Palliative care is a way to improve quality of life for someone who's being treated for a serious illness. To palliate means to ease the symptoms of an illness. These may include pain, upset stomach (nausea), vomiting, anxiety, constipation, and sleeping and breathing problems. The people who are being treated and their loved ones are given emotional and spiritual support. Palliative care is given at the same time as traditional medical care. Active treatment for the illness doesn't stop. Palliative care is different from hospice care. Palliative care can be provided in many places. These include a hospital, clinic, nursing home, or the person's home.
Working with your palliative care team
Palliative care is given by a team of people. They focus on the physical, emotional, and psychosocial aspects of advanced illness. The team may include a palliative care provider or nurse, social worker, pharmacist, dietitian, counselor, spiritual advisor, and others. To get the most out of palliative care, both the person and their loved ones have a role.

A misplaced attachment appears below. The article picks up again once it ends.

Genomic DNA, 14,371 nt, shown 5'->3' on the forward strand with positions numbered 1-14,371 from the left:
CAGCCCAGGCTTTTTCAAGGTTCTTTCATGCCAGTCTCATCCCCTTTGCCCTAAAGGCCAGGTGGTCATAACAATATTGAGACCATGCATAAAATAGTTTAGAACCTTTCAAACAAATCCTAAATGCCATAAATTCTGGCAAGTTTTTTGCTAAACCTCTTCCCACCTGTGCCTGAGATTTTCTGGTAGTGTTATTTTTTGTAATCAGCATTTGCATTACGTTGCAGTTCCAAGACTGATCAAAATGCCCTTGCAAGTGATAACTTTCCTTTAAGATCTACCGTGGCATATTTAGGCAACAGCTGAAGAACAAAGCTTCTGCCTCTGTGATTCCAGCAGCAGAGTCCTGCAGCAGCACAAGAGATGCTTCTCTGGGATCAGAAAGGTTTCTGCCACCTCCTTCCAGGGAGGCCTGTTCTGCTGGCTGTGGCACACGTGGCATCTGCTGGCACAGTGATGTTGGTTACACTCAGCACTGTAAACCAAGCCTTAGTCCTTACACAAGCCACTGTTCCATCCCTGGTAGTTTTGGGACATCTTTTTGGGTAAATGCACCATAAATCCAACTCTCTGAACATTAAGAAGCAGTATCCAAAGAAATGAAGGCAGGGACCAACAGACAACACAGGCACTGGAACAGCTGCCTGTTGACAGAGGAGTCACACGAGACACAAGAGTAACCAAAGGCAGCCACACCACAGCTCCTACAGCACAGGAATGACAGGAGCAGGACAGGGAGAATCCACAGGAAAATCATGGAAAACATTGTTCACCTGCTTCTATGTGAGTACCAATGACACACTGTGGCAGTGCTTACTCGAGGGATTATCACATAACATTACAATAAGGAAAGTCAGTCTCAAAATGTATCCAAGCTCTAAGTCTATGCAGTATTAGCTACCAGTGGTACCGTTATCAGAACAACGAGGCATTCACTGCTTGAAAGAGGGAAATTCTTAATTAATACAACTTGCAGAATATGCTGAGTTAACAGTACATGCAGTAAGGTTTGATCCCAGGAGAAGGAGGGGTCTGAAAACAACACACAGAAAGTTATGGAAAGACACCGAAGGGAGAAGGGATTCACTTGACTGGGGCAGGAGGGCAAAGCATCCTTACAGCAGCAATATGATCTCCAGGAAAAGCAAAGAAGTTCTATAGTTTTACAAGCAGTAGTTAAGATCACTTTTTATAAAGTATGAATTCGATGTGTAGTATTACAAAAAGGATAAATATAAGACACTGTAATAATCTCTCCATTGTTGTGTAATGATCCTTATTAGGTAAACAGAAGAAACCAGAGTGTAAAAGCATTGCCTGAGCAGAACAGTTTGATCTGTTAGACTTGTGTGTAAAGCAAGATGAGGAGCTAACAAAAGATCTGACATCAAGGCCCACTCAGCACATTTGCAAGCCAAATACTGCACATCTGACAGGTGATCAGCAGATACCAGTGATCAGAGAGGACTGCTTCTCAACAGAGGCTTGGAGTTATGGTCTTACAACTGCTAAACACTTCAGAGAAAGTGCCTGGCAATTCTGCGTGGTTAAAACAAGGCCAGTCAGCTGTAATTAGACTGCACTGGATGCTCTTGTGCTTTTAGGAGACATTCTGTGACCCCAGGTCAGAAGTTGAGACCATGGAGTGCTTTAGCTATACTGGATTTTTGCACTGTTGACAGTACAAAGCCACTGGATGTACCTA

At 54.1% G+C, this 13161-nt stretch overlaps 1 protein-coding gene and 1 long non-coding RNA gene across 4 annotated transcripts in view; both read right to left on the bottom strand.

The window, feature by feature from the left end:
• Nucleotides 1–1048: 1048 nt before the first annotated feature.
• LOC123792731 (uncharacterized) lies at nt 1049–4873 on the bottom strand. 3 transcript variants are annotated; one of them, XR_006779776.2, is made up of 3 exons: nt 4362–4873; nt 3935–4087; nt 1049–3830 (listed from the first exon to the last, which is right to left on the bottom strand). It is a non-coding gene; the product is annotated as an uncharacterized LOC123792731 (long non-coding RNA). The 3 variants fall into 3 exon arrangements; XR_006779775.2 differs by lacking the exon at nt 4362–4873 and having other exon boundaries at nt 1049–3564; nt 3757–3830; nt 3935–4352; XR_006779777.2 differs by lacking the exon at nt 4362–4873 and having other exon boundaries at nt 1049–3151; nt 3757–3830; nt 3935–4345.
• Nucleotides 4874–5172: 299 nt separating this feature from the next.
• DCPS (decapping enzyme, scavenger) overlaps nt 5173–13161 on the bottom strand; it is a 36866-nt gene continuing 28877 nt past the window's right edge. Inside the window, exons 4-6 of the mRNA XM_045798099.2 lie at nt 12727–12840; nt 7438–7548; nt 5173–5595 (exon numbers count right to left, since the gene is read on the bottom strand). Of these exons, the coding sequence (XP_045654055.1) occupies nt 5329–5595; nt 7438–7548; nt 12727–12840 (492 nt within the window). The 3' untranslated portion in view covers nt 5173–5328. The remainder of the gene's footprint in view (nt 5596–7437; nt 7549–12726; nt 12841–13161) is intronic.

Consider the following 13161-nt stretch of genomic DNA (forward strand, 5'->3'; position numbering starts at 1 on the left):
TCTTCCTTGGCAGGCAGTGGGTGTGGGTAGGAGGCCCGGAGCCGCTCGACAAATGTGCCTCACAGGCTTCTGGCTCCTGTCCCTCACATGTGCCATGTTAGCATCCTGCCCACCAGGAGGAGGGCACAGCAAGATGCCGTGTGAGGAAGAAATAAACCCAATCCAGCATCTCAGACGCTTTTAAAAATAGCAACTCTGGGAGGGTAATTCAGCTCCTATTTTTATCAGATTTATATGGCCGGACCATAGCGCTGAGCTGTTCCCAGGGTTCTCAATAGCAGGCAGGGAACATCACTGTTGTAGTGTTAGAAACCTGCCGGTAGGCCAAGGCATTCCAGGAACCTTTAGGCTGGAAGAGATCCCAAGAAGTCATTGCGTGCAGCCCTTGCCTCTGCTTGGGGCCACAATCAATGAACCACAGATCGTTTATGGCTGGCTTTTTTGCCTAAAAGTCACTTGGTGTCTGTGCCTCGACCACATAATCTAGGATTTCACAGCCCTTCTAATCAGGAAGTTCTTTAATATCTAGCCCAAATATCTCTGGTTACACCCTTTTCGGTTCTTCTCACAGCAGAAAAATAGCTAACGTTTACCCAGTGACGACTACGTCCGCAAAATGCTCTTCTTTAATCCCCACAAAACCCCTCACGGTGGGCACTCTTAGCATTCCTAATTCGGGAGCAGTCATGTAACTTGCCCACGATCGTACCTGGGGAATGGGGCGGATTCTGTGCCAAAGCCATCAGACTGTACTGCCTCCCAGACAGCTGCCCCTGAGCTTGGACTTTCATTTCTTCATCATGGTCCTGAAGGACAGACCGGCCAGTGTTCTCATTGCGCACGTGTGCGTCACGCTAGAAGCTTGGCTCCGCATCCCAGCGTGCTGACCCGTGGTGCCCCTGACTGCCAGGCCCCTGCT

What a person who is receiving medical treatment can do
Tell your healthcare provider you're thinking about palliative care. Ask what palliative services are available in your area.
To ensure the best care, learn what you can about your illness and the goals of your care. If you're having pain and other symptoms due to a serious illness, ask your healthcare provider for a palliative care referral.
Treating these symptoms is best for your health and quality of life. If you need support in other ways, speak up. The care team is there to help you get what you need.
What a family member can do
Talk with the palliative care team often. Do your best to understand your loved one’s illness and goals of care. When decisions need to be made, act on your loved one’s wishes. And if you have a concern or question, speak up. You can help the team make sure that your loved one has the best quality of life possible.